Billy Hoffman and Bryan Sullivan from SPI Dynamics gave one of the more entertaining talks today. The title is an allusion to peoples willingness to apply new technology before they fully understand it. Instead of laughing at silly web 2.0 developers they decided to build their own AJAXified website by consulting the resources that any programmer would: AJAX books, blogs, and forums. What they ended up with was hackervactations.com… a security hole riddled gem built on good intentions.
For their presentation they demonstrated how easily you could hammer on the site using something like Firebug. Any piece of code on the client side can’t be trusted. You can throw in a break point anywhere and manipulate any variable. So if something like the ticket price is stored locally, you can modify it before it gets debited. We learned long ago not to do this in HTML forms, but it’s the same problem all over again disguised by new technology.
Another common practice is dumping all of the functions into one common.js file. Find something like an admin function and you can call that from anywhere. You could also create a race condition. Say one function adds an item and updates the cart total; the other debits your account and ships the order. If you call the two functions with a slight offset you could interleave their actions: add an item to your cart, debit the 0 total from your account, update it with actual total, and ship the item.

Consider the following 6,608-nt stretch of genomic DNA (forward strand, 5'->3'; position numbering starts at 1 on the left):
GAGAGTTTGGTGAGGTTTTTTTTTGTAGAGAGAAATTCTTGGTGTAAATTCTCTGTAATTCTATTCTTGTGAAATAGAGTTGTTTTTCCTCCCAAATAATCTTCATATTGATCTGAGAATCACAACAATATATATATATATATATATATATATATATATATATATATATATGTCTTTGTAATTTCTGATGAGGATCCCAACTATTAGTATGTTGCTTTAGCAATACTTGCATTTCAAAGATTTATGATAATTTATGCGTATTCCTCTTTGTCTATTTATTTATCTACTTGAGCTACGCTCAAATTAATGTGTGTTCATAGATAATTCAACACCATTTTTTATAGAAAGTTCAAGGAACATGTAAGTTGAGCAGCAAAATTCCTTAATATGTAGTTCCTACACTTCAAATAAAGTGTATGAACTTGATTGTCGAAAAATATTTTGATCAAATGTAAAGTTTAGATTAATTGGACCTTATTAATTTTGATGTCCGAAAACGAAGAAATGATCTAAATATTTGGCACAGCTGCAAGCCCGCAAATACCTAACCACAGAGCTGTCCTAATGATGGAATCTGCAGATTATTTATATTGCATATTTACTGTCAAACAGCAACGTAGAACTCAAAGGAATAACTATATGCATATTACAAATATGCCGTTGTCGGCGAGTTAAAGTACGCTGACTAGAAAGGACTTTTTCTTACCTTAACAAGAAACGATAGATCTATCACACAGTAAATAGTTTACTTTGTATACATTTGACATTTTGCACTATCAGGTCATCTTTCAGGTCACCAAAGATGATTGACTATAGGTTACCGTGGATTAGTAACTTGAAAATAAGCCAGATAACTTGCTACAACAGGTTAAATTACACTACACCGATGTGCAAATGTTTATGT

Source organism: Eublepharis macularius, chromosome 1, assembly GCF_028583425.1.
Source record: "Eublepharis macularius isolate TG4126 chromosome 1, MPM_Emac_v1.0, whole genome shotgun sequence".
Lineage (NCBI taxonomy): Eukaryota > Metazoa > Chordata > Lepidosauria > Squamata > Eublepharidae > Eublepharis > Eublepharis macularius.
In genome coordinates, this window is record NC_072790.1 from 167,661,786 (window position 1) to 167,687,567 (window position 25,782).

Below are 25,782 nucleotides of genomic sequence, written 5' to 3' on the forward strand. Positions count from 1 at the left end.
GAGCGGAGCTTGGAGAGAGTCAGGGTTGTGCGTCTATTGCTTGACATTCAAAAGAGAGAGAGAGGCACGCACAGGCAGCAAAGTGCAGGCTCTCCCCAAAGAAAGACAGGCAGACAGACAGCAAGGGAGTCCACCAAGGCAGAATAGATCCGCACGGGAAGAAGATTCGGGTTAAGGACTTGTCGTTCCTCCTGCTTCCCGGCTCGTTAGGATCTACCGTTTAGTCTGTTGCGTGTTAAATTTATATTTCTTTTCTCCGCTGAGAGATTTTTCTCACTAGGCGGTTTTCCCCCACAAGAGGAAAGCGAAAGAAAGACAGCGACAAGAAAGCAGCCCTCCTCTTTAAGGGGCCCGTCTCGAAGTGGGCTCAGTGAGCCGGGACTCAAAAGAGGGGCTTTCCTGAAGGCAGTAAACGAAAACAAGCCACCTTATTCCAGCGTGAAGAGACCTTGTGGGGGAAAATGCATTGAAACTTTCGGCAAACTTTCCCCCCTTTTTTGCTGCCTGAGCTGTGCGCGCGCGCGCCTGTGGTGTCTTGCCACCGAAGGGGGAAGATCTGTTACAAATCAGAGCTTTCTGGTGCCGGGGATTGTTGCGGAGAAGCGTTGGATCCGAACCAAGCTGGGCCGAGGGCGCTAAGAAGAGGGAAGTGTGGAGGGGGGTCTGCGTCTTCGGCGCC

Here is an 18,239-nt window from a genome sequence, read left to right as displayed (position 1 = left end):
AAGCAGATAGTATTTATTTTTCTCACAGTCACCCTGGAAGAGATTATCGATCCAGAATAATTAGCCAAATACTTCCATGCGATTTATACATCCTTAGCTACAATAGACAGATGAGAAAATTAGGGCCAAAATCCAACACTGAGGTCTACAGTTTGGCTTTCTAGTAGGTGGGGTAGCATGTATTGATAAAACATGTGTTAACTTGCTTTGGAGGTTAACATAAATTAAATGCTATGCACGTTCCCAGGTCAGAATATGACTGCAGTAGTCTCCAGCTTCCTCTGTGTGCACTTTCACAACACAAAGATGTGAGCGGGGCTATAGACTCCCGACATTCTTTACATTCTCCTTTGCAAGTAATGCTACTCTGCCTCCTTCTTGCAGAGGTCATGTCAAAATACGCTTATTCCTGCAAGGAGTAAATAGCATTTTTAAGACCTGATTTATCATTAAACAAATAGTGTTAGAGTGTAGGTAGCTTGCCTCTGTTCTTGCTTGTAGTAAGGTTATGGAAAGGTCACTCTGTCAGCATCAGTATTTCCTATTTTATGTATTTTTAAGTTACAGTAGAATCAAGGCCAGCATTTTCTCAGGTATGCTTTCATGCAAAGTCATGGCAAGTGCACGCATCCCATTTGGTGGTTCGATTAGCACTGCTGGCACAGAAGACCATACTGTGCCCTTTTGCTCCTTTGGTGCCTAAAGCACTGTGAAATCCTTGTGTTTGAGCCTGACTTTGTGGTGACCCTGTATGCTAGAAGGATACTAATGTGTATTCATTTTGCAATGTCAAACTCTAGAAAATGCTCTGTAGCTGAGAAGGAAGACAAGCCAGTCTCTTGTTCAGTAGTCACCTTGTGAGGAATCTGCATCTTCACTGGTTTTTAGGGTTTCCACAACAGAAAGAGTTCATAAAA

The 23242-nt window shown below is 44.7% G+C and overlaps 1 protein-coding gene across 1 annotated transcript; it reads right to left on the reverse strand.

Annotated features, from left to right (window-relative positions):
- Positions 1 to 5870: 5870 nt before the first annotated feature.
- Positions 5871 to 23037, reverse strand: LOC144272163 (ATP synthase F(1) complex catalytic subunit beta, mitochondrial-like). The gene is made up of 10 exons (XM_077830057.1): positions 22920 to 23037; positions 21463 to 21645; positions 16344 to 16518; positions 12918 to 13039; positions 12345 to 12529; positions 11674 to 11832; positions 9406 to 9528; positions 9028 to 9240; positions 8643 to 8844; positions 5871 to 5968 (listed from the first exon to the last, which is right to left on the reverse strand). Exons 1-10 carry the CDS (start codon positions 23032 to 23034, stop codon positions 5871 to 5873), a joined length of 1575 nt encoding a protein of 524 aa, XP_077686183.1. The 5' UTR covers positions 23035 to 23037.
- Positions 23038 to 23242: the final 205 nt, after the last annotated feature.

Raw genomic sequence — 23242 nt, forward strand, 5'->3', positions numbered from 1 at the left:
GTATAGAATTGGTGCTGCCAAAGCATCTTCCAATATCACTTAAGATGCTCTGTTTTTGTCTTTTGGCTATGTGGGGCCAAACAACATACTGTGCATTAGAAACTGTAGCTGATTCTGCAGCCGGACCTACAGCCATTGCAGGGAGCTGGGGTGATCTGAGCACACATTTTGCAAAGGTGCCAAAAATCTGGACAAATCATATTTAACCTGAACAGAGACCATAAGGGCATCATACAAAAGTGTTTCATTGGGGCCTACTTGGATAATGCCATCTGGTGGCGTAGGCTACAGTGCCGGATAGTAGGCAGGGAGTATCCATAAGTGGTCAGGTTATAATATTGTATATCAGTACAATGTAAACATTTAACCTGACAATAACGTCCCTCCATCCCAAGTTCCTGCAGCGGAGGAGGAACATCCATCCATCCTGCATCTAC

Their last example involved trusting the client to do final data formatting. Using two GET requests they were able to dump the entire database. In a JSON object they could add as many SQL queries as they want without having to worry about matching the number of arguments like you would in standard injection.
There were a couple final thoughts: These problems stem from putting too much trust in the client. That doesn’t bode well for offline technologies like Google Gears where everything has to be on the client or Silverlight which makes it difficult to know whether your code is going to the client or the server. Lastly, if you’re worried about premature AJAX-ulation, abstinence may be the best solution.